The men later got in touch with a friend of the victim and told that person to bring nine more pounds of marijuana and $30,000 in exchange for the victim’s life.

Police used a phone number from one of the suspects to track the group to Patterson, California, in the San Joaquin Valley. There, the Stanislaus County sheriff’s office found the group and took the men into custody at about 12:15 a.m. Sunday.

Authorities said the victim had injuries to his face when police freed him. Officers located an AR-15 rifle in the trunk, in the well where the spare tire is kept, they wrote. Police also recovered a loaded magazine for the rifle.

The victim told police he had been bound at the arms and punched repeatedly. He “was threatened that he would be killed if his friend did not come up with the marijuana and ransom.”

According to police, Racal Thompson admitted to having met the victim for the marijuana buy. He said the AR-15 was his, and that he brought it to the motel “for safety.” He also told police his friends  “changed their minds … and decided to kidnap the Victim when the Victim didn’t bring the right amount of marijuana.”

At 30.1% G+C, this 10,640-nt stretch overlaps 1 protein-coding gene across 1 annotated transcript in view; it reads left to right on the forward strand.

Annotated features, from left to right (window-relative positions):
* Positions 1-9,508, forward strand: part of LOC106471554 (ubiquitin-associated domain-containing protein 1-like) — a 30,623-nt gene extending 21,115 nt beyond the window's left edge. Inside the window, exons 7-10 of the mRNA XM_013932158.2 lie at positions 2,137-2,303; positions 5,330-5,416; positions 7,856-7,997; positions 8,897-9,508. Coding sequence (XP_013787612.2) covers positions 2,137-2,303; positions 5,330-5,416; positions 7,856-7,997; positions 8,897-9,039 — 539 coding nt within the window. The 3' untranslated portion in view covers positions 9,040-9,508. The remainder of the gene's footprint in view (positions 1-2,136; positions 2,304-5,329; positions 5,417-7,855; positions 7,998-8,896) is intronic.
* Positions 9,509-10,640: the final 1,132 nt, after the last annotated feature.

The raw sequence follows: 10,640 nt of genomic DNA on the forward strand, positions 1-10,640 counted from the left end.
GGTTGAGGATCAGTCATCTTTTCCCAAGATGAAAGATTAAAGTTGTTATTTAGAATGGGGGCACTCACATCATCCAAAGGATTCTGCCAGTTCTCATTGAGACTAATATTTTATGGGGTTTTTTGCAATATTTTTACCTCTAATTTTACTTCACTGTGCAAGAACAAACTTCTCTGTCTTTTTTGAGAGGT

Evans told police he held the rifle during part of the night, and punched the victim twice, as well as walking him to the getaway car.

Jamikaco Thompson “admitted to taping the Victim’s mouth in the car, and threatened the Victim that he was going to ‘Taze’ and hurt the Victim,” according to police.

Whitehurst told police the group had become upset when the victim was “short on the amount” of marijuana. He “told detectives that he threatened the Victim saying he would drown him in the ocean when he found out [the] Victim couldn’t swim.” Whitehurst told police “he didn’t intend to really carry out that threat,” according to court documents.

Meanwhile, Rice told police “the real reason” for the meeting had always been “to steal the Victim’s marijuana.” He said he had punched the victim, and also threatened to drown or shoot him if the group didn’t get what it wanted, police wrote. But he also told detectives that “those threats were just to scare the Victim.”